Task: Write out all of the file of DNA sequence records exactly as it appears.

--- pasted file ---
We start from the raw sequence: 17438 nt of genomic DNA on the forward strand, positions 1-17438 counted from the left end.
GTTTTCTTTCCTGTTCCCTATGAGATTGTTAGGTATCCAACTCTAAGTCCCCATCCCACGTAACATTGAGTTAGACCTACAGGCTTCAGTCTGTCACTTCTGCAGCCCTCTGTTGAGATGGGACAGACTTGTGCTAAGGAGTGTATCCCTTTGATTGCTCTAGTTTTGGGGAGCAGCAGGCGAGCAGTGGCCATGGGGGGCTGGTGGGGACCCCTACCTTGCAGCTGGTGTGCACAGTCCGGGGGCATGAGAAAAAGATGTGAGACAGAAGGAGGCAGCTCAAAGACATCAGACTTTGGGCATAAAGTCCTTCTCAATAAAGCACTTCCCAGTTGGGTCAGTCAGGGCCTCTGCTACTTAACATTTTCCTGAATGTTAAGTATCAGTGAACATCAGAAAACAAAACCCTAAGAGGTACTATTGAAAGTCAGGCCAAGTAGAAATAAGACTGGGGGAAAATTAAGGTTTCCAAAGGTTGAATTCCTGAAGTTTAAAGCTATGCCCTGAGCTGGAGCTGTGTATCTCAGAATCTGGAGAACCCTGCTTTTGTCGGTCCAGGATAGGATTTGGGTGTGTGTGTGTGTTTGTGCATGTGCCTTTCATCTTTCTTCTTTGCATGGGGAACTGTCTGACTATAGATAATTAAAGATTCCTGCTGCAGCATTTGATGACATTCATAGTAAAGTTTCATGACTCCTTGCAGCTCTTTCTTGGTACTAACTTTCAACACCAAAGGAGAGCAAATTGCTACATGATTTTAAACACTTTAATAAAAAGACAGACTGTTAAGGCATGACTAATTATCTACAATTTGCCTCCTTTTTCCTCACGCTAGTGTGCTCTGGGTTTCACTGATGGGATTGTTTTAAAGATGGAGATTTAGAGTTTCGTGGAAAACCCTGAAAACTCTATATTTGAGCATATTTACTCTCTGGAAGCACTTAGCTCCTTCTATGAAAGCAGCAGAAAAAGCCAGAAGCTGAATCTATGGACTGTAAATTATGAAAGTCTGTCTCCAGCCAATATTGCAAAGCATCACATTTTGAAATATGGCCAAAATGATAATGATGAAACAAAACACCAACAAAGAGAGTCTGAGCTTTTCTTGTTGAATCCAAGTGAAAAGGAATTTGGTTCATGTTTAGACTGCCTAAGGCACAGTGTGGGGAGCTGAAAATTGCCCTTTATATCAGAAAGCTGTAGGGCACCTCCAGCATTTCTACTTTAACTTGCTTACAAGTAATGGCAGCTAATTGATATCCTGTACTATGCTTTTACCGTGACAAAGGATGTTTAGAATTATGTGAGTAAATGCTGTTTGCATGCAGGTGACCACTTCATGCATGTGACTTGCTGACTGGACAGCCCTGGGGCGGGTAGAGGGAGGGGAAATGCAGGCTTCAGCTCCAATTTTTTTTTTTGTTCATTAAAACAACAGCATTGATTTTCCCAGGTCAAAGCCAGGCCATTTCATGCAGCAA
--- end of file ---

We start from the raw sequence: 17438 nt of genomic DNA on the forward strand, positions 1-17438 counted from the left end.
GTTTTCTTTCCTGTTCCCTATGAGATTGTTAGGTATCCAACTCTAAGTCCCCATCCCACGTAACATTGAGTTAGACCTACAGGCTTCAGTCTGTCACTTCTGCAGCCCTCTGTTGAGATGGGACAGACTTGTGCTAAGGAGTGTATCCCTTTGATTGCTCTAGTTTTGGGGAGCAGCAGGCGAGCAGTGGCCATGGGGGGCTGGTGGGGACCCCTACCTTGCAGCTGGTGTGCACAGTCCGGGGGCATGAGAAAAAGATGTGAGACAGAAGGAGGCAGCTCAAAGACATCAGACTTTGGGCATAAAGTCCTTCTCAATAAAGCACTTCCCAGTTGGGTCAGTCAGGGCCTCTGCTACTTAACATTTTCCTGAATGTTAAGTATCAGTGAACATCAGAAAACAAAACCCTAAGAGGTACTATTGAAAGTCAGGCCAAGTAGAAATAAGACTGGGGGAAAATTAAGGTTTCCAAAGGTTGAATTCCTGAAGTTTAAAGCTATGCCCTGAGCTGGAGCTGTGTATCTCAGAATCTGGAGAACCCTGCTTTTGTCGGTCCAGGATAGGATTTGGGTGTGTGTGTGTGTTTGTGCATGTGCCTTTCATCTTTCTTCTTTGCATGGGGAACTGTCTGACTATAGATAATTAAAGATTCCTGCTGCAGCATTTGATGACATTCATAGTAAAGTTTCATGACTCCTTGCAGCTCTTTCTTGGTACTAACTTTCAACACCAAAGGAGAGCAAATTGCTACATGATTTTAAACACTTTAATAAAAAGACAGACTGTTAAGGCATGACTAATTATCTACAATTTGCCTCCTTTTTCCTCACGCTAGTGTGCTCTGGGTTTCACTGATGGGATTGTTTTAAAGATGGAGATTTAGAGTTTCGTGGAAAACCCTGAAAACTCTATATTTGAGCATATTTACTCTCTGGAAGCACTTAGCTCCTTCTATGAAAGCAGCAGAAAAAGCCAGAAGCTGAATCTATGGACTGTAAATTATGAAAGTCTGTCTCCAGCCAATATTGCAAAGCATCACATTTTGAAATATGGCCAAAATGATAATGATGAAACAAAACACCAACAAAGAGAGTCTGAGCTTTTCTTGTTGAATCCAAGTGAAAAGGAATTTGGTTCATGTTTAGACTGCCTAAGGCACAGTGTGGGGAGCTGAAAATTGCCCTTTATATCAGAAAGCTGTAGGGCACCTCCAGCATTTCTACTTTAACTTGCTTACAAGTAATGGCAGCTAATTGATATCCTGTACTATGCTTTTACCGTGACAAAGGATGTTTAGAATTATGTGAGTAAATGCTGTTTGCATGCAGGTGACCACTTCATGCATGTGACTTGCTGACTGGACAGCCCTGGGGCGGGTAGAGGGAGGGGAAATGCAGGCTTCAGCTCCAATTTTTTTTTTTGTTCATTAAAACAACAGCATTGATTTTCCCAGGTCAAAGCCAGGCCATTTCATGCAGCAA